Given that you are “essential,” do you want to make partner at your firm? I am at a larger firm, so not in the same position, but my husband is in a similar boat I think. He is at a very small firm and is the only associate. He’s been out of law school though for 10+ years. I think it irks him to be an associate based on the title, but he’s totally essential to the operations. And frankly may be better compensated than the partners in some ways, esp. during the lean economy years, as he is not contributing to the general upkeep of the firm. Because of the financial aspects, he’s never pushed the issue. Would the same possibly be true for you?

          • Diana Barry :

            I don’t want to be a partner. I would rather just be a senior person – eg “counsel” – with no pressure of biz dev.

        • Anne Shirley :

          To me, not super busy + part time would equal no chance at partner, firm’s keeping you around to service other’s cases. I disagree with the advice to ask for a plan- unless you’re telling them “here’s my plan to ramp up to full time, and the list of clients I’m developing” I think you risk making your lack of plan even more of an issue.

    • I think that poster said that if you don’t know what the plan is, that isn’t a good thing. I’m sorry to say it, but if you don’t think you can ask what the long term plan is for you, that doesn’t bode well. One solution is to come up with your own plan for yourself at the firm. You would need to point out what clients *you* have (even if they’re nominally a partner’s, these would be the people who call you first and often don’t even need to talk to the partner because you’re able to solve their problems), what clients you anticipate bringing into the firm (not necessarily specifics, but are there areas you can target?), and how you see your practice fitting into the firm’s overall business picture. If you can’t make this argument, maybe this firm isn’t the right fit for your skills.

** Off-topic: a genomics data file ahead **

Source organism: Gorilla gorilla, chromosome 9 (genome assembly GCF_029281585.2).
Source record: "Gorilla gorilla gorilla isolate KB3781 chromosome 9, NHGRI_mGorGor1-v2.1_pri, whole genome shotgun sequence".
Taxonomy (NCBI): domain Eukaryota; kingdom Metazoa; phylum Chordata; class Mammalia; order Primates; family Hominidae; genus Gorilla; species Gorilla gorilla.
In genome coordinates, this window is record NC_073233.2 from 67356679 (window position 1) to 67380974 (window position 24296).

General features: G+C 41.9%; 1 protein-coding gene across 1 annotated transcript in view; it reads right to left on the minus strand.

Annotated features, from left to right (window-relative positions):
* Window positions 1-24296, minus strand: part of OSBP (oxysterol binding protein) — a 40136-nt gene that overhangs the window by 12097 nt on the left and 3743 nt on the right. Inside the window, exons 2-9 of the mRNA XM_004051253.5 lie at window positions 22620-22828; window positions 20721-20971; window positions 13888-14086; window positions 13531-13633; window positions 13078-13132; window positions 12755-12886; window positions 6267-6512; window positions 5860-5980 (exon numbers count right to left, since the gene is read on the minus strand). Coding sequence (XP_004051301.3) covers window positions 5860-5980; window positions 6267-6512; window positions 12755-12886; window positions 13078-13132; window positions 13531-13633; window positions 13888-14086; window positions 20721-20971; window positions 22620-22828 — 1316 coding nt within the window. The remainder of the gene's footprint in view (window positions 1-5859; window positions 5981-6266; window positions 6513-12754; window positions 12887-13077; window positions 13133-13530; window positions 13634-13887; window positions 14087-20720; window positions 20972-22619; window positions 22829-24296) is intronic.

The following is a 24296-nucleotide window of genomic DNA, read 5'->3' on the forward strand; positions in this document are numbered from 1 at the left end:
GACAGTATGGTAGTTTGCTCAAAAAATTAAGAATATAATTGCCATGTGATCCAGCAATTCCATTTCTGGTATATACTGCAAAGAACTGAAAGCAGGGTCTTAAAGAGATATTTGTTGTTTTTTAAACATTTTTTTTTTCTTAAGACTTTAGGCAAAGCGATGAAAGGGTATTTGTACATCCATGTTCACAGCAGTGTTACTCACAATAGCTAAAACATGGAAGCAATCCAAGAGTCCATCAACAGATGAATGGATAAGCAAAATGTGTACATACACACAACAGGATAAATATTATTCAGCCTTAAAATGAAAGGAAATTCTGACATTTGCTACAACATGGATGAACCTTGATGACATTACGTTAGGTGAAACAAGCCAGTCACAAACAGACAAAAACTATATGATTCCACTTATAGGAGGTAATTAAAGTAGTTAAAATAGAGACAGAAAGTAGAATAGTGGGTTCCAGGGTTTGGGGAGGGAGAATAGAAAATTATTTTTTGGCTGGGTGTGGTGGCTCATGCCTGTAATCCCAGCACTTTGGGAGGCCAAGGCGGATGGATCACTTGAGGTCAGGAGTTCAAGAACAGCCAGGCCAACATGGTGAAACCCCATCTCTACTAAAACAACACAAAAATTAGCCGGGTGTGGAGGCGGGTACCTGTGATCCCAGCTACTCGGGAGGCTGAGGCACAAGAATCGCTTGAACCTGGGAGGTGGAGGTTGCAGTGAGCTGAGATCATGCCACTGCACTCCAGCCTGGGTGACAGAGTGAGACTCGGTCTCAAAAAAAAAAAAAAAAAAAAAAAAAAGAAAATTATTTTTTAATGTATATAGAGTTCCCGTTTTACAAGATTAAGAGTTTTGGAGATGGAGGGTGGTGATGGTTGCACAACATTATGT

• My fear in asking about the “firm’s plan for me” is that it would sounds too passive. If I asked that question at my review, I could see the partner just flipping it on me, saying, “Well, that’s up to you–what’s your plan for how you’re going to get to be partner?”